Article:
Ph.D Thesis


Ph.D StudentLandau Shira
SubjectA Biophysical Understanding of Vascular Morphogenesis
within Engineered Tissues
DepartmentDepartment of Biomedical Engineering
Supervisor PROF. Shulamit Levenberg


Abstract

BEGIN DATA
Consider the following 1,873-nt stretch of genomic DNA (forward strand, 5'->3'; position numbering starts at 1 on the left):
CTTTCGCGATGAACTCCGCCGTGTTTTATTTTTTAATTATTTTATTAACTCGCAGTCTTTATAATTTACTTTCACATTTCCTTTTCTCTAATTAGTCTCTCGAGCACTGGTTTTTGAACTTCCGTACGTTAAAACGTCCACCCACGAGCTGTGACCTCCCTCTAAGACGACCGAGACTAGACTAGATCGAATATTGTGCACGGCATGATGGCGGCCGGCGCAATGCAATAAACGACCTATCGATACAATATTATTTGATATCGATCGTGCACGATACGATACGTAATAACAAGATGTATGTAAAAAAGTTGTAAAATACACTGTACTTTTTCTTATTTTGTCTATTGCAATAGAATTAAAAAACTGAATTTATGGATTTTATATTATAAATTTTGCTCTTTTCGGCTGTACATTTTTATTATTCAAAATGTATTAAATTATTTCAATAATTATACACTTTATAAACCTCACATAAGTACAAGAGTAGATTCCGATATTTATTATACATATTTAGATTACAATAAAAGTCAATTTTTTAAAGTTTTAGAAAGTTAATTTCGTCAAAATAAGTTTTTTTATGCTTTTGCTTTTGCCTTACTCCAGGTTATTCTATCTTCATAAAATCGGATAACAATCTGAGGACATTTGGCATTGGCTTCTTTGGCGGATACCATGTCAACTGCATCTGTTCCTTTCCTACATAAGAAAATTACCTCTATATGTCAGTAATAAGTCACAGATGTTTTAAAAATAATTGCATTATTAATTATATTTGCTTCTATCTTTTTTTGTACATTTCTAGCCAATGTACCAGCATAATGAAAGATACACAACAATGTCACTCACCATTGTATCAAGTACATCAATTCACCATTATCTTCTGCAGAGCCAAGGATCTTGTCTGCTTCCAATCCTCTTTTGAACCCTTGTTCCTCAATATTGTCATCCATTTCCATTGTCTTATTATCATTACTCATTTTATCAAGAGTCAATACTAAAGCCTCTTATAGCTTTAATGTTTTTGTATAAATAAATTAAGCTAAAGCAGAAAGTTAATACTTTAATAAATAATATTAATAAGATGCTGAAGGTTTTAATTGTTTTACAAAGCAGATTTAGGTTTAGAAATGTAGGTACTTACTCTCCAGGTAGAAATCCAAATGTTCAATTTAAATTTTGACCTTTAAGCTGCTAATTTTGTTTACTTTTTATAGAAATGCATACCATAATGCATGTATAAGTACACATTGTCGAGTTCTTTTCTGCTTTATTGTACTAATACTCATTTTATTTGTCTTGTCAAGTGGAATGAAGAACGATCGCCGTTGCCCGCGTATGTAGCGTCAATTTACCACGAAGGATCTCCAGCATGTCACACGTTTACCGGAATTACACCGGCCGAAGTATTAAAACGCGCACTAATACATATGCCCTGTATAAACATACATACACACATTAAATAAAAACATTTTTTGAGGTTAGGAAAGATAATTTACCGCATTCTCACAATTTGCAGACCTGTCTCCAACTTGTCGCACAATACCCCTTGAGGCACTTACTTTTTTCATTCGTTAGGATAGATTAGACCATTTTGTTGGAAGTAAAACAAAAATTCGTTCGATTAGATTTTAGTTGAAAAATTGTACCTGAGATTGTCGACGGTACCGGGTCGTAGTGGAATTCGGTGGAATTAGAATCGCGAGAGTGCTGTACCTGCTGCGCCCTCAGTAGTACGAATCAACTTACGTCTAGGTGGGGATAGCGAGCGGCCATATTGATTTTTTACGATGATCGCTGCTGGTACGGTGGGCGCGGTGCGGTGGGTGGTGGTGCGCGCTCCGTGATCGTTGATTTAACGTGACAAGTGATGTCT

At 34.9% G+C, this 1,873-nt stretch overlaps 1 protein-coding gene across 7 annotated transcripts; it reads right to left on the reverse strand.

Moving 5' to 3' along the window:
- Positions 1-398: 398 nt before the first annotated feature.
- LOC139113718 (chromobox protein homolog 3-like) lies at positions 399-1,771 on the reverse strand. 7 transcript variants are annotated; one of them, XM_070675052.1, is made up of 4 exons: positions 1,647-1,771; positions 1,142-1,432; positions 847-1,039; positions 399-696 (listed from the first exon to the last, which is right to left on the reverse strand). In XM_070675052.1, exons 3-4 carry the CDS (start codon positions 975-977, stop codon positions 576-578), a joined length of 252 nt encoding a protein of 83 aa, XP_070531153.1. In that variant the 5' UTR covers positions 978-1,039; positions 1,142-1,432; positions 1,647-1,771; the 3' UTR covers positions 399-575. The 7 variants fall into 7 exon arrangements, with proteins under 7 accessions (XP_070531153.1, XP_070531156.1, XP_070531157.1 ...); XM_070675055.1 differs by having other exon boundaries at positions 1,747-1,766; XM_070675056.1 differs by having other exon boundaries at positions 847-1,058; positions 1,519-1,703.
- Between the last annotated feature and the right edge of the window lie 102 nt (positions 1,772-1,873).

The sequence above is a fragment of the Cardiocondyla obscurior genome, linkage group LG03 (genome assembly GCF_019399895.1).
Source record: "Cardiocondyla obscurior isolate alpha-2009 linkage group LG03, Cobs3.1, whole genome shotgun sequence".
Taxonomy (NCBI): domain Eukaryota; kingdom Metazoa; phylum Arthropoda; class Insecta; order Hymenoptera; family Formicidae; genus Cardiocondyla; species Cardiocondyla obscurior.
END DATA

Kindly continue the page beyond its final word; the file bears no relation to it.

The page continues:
The robust repair of large wounds and tissue defects relies on blood flow. This vascularization is a significant challenge faced by tissue engineering on the path to forming viable thick, implantable tissue constructs. Without the presence of this vascular network, oxygen and nutrients cannot reach the cells located far from host blood vessels. In-vitro vessel network systems frequently serve as platforms for examining cellular and functional mechanisms underlying angiogenesis. Understanding the signals activating the observed cell migration, organization and differentiation, can advance the design of engineered vascularized tissues. In the first part of the dissertation, we present evidence of the migration of endothelial cells into the depths of the scaffold, where they formed blood vessels. The supporting cells exhibited localization-dependent phenotypes, where cells nearby the blood vessels exhibited a mature phenotype, whereas cells on the scaffold surface showed a pericyte-like phenotype. In the second part of the dissertation we examined how external stimulus can affect and improve the formation and morphogenesis of blood vessels within engineered tissues, we focused on two different stimuli: 1) Biomaterials- We combined synthetic PLLA/PLGA with tropoelastin to create scaffolds for blood vessels. These scaffolds were shown to stimulate vessel formation and to enhance host vessel penetration upon implantation within mice with abdominal wall defects.  The results of this study point to the enormous potential of these combined materials in promoting the vascularization of implanted tissue-engineered constructs. 2) External forces- We show that under cyclic stretch vessel formation is improved, cells form a more flourished and mature blood vessel network. When further investigating cellular behavior under stretch, fibroblasts and endothelial cells show distinctly different sensitivities to mechanical stimulation. The fibroblasts, sense the stress directly and respond by increased alignment, proliferation, differentiation, and migration, facilitated by YAP translocation into the nucleus. In contrast, the endothelial cells form aligned vessels by tracking fibroblast alignment. Moreover, we show that cyclic stretching of the biomaterial orients the newly formed network perpendicularly to the stretching direction, and this is to minimize the elastic stored energy transferred from the stretched substrate. We further show that under static stretch vascular networks orient parallel to the stretching direction due to force-induced anisotropy of the biomaterial polymer network. Additionally, static stretching followed by cyclic stretching reveals a competition between the two mechanosensitive mechanisms. These results demonstrate tissue-level mechanosensitivity and constitute an essential step toward developing enhanced tissue repair capabilities using well-oriented vascular networks.